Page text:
A total of 130 countries, including Argentina, have agreed to push for a more balanced international corporate tax system.
The deal is a victory for the Joe Biden administration and its global allies, although it still faces multiple significant obstacles to completing an ambitious plan that has been years in the making.
The boost came during a round of talks hosted by the Organisation for Economic Cooperation and Development (OECD), where 130 countries and jurisdictions backed a plan to set a minimum corporate tax rate and establish a new regime for sharing the taxes imposed on the profits of multinational firms.
Even as governments hailed the news, the agreement remains well short of a done deal. A handful of countries refused to sign on. Most importantly, resistance came from three European Union members, any of which could prevent the 27-member bloc from implementing the plan.
The US Congress could also prove a major obstacle, since the legislature’s approval would be required to formalise Washington’s participation in the system, and Biden’s Democratic party holds razor-thin majorities that are at risk in next year’s midterm elections.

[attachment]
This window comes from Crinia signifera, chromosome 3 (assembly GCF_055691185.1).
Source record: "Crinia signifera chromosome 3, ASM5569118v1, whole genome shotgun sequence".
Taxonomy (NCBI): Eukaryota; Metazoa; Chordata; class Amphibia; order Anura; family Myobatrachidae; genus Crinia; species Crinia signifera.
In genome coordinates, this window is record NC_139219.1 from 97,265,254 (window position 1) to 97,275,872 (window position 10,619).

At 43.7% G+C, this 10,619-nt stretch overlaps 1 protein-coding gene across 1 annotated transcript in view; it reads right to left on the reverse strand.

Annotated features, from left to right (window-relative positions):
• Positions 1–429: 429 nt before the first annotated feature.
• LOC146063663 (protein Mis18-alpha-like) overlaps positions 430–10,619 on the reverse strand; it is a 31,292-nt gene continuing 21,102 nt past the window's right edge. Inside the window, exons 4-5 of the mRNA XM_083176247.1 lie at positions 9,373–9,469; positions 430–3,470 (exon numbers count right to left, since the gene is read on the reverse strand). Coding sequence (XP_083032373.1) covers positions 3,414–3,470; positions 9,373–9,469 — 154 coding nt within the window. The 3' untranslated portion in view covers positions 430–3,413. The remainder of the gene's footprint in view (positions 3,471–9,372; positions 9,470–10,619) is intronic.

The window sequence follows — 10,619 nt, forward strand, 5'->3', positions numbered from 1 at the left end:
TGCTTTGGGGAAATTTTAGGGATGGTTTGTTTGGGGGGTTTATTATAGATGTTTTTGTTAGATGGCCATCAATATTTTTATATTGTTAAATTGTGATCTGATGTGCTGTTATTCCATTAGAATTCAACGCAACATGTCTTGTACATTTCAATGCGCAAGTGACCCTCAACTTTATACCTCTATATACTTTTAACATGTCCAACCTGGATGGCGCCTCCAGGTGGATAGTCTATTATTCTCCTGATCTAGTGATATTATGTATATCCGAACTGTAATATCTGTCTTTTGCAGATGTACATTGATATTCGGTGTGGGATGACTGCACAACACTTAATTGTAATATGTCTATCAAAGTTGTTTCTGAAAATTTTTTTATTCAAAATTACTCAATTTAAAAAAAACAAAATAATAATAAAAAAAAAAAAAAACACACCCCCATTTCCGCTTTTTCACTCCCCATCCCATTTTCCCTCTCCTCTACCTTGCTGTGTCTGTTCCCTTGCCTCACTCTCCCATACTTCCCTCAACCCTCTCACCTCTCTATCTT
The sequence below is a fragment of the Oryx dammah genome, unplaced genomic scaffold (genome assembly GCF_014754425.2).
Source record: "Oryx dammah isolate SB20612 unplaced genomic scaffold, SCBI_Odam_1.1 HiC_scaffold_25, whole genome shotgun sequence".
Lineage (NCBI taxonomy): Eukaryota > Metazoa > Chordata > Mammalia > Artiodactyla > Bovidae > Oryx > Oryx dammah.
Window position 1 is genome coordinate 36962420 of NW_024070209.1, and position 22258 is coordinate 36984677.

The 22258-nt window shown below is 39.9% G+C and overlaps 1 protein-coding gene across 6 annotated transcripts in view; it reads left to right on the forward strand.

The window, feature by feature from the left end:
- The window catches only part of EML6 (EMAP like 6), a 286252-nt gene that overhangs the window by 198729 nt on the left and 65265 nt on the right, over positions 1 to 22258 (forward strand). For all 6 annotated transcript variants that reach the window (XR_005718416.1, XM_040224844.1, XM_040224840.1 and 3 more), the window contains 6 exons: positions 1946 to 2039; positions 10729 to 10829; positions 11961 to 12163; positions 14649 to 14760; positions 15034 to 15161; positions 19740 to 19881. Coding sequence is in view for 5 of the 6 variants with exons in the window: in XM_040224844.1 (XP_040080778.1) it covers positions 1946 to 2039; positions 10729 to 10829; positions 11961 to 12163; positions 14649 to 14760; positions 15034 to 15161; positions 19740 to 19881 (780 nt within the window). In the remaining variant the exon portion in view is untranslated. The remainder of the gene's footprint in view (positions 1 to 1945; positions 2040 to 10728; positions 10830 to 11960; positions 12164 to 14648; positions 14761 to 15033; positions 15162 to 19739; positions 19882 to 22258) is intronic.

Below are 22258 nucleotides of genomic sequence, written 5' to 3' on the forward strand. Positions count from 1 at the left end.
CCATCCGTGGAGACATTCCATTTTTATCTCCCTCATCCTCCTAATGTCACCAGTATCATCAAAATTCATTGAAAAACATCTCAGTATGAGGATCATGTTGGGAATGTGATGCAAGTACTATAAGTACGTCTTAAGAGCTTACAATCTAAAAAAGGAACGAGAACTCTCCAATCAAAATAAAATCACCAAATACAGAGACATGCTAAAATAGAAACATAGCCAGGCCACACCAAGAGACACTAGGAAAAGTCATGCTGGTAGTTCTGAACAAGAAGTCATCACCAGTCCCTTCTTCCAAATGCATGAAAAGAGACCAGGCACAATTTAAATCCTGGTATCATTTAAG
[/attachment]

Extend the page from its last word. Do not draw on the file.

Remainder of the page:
Thursday’s deal leaves several details in the proposals unresolved, including important questions over how and when some countries’ unilateral taxes on tech firms’ revenue will be rolled back.
The overhaul is aimed at helping countries share the spoils from multinational firms like Facebook Inc and Alphabet Inc’s Google, with implementation targeted for 2023. The rules would curtail tax avoidance by making global enterprises pay an effective rate of “at least 15%” and give smaller countries more tax revenue from foreign firms.
Several key countries that had been question marks agreed to the terms, including India, China and Turkey, according to the OECD. Argentina and Turkey came on board at the last moment, according to officials familiar with the negotiations, and the technical details may leave room for further concessions to developing economies.
Economy Minister Martín Guzmán hailed the "broad international consensus" that allows "an important step" to be taken in the fight against "tax avoidance by multinational companies."
Guzmán said that the 15-percent rate "is still below what we consider optimal," but that Argentina had decided to support the consensus agreement.